Tragic start to food fishery

Andrew
Andrew Robinson
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Man dead after boat capsizes near Bell Island

A sad story emerged from the first day of the annual food fishery in Newfoundland and Labrador.

A boat capsized near Bell Island late Saturday morning. Bell Island RCMP confirmed later that day one of the three men who was in the boat died.

RNC officers and members of the Portugal Cove-St. Philip’s volunteer fire department gather on the wharf in Portugal Cove on Saturday morning after three individuals were taken to shore after their boat capsized around 11 a.m. They were rushed to shore by two other boats on the water, including the one pictured, and were given immediate medical treatment before being taken to hospital by Eastern Health paramedics. One of the men died. — Photo by Joe Gibbons/The Telegram

Police did not confirm the cause of death, which is still under investigation.

According to a news release, the men left Bell Island in a small open boat earlier that morning to take part in the food fishery.

A call about the capsized boat was made to Joint Rescue Coordination Centre (JRCC) Halifax at 11:30 a.m.

Capt. Kimberly Lemaire said JRCC sent out a call for assistance to boats in the area, but it was called off approximately 10 minutes later after word that a boat had already rescued three people and reached shore.

All three men were transported to hospital once they reached the wharf in Portugal Cove. Lemaire said life-jackets were among the items recovered from the water.

Danika Crossman, a boating and water safety specialist with the Canadian Red Cross who supervises the Atlantic region, emphasized the need for people taking part in the food fishery to be aware of the risks present when navigating coastal waters.

“With the food fishery right now, we’re really trying to get people to come and take advantage of our services,” she said, referring to her organization’s boating and water safety programs.

While noting it may be unfair to make assumptions about what took place with Saturday’s boating accident, Crossman said 88 per cent of drownings result from people not wearing life-jackets or doing so improperly. According to Canadian Red Cross data, less than 50 per cent of Canadians who own a boat always wear a life-jacket.

“It’s about taking those precautions and making sure you have the right equipment,” she said.

On average, 23 people drown in Newfoundland and Labrador on an annual basis. From 1991-2010, there were 470 water-related fatalities recorded in Newfoundland and Labrador.

The Canadian Red Cross continues to operates it program to loan personal floatation devices to those who need them. They can be used free-of-charge or by donation for up to two weeks.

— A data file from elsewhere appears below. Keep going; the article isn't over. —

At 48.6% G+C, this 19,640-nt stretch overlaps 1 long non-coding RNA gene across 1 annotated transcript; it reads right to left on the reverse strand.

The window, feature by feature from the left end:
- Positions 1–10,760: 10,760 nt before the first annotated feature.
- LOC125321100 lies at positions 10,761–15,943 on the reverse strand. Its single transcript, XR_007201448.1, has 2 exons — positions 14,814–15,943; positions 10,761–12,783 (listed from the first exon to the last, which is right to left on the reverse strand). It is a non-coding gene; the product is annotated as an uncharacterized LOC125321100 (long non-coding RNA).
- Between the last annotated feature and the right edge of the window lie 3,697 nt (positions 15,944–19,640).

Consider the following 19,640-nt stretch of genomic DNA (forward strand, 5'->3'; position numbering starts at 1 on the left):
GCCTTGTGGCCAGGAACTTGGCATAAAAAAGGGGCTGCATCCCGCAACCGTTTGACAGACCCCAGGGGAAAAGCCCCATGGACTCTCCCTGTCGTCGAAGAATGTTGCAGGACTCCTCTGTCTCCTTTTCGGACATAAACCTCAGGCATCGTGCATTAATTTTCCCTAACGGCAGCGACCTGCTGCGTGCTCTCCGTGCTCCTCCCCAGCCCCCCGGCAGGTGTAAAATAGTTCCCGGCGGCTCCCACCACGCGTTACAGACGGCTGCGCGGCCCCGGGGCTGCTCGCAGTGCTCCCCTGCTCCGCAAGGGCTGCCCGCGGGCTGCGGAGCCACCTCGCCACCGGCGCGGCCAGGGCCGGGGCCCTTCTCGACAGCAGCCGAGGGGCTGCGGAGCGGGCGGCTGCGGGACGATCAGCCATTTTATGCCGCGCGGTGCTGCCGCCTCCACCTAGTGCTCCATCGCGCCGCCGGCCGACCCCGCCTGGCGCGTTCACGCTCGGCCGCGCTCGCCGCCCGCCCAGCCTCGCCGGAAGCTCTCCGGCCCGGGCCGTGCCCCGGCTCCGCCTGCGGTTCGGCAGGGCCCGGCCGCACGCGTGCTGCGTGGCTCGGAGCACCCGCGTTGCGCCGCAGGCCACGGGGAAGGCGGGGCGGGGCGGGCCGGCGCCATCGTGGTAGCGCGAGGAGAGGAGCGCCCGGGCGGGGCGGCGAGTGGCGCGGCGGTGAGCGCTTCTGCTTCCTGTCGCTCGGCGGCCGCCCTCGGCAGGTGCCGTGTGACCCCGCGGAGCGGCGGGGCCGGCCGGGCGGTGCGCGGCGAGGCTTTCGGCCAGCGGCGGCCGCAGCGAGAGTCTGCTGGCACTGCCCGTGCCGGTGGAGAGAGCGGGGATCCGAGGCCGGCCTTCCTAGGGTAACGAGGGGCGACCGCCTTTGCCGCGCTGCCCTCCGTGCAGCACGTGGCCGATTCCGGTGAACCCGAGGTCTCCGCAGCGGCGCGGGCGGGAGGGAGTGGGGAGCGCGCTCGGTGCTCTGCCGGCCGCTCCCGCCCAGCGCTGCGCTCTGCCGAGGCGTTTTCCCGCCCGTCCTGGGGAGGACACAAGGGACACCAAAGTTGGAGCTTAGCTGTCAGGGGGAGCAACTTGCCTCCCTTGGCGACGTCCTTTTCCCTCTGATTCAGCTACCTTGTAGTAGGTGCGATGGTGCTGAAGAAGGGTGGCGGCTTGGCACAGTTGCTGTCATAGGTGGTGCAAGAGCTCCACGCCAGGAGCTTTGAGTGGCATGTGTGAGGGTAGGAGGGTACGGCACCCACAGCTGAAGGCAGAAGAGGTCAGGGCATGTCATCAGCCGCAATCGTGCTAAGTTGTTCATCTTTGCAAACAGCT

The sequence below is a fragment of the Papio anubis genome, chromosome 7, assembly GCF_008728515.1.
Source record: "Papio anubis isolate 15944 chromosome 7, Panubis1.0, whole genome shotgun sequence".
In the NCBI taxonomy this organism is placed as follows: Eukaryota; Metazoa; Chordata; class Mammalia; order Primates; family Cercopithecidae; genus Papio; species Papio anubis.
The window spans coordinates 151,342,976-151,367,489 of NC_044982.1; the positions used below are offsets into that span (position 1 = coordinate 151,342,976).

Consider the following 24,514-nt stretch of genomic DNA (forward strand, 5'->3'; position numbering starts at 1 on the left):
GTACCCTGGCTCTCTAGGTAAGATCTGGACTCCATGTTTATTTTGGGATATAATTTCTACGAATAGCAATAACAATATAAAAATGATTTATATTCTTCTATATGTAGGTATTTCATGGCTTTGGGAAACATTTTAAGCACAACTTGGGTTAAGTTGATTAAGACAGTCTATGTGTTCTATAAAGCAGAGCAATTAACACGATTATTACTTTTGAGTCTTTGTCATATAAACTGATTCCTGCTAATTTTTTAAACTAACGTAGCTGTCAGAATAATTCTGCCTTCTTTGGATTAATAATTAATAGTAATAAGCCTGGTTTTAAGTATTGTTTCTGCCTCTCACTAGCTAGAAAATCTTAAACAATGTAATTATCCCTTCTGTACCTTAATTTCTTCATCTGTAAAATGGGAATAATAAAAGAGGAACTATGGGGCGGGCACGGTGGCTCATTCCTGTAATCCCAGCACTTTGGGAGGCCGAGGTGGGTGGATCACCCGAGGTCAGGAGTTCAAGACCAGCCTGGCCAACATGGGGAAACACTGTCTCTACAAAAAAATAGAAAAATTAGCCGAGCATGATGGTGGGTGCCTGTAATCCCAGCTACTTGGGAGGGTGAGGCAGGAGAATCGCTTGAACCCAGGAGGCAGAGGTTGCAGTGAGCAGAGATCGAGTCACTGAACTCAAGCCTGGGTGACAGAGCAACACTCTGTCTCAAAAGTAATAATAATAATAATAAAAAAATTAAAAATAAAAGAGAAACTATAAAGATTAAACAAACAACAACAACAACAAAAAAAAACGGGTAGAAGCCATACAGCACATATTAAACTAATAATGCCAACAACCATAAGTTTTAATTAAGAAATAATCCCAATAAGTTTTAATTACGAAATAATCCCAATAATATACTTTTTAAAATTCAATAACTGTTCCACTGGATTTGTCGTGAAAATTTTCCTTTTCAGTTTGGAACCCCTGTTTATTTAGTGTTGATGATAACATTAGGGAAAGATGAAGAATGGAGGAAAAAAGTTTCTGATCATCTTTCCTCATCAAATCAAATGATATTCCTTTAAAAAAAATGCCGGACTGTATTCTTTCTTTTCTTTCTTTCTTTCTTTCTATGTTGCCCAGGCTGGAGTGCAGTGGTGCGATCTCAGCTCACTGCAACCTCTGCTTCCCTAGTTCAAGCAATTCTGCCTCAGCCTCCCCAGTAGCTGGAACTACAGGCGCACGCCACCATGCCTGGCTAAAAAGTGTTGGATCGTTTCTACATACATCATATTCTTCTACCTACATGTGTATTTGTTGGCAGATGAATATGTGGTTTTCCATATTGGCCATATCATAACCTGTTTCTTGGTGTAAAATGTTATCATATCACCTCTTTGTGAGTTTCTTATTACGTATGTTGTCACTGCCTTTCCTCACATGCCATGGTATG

Two boating safety officers with the Canadian Red Cross have been touring the province to conduct demonstrations on how to save yourself and others when your boat capsizes, as well as how to properly wear a life-jacket. They will be attending events in Central Newfoundland this week.

The food fishery in Newfoundland and Labrador continues this summer until Aug. 10. It resumes in the fall from Sept. 20-28.

 

arobinson@thetelegram.com

Twitter: @TeleAndrew

Organizations: Canadian Red Cross

Geographic location: Bell Island, Halifax, Portugal Cove Newfoundland and Labrador Atlantic Newfoundland and Labrador.The Canadian Red Cross Central Newfoundland

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Recent comments

  • Brian
    July 21, 2014 - 23:04

    Safety first no matter the reason for being out on the water. Teach someone else should the opportunity present itself while you are out there. We must look out for each other!

  • Play safe
    July 21, 2014 - 15:56

    Stop blaming the government for people drowning in a boat without a PFD on. People want to use this accident to get the food fishery lengthened which is a real sad thing.

  • Marty
    July 21, 2014 - 08:08

    This was a very tragic incident in what was supposed to be an enjoyable day. Accidents do happen and hopefully this is reminder to everyone going out on the water, for any reason, to wear a properly fitted life jacket. It is pointless to have PFDs in a boat if you aren't wearing them - no time to put them on when a boat swamps or capsizes . I also saw a video yesterday of 3 people in an open boat whale watching near Cottrell's Cove. A pod of Orcas came very near the small boat, one even swam under it! Makes for exciting video but disturbing that people in the boat weren't wearing life jackets.

    • brian
      July 21, 2014 - 23:00

      Safety first regardless of the reason for being out on the water. Take the time to teach others should the opportunity present itself while you are out there.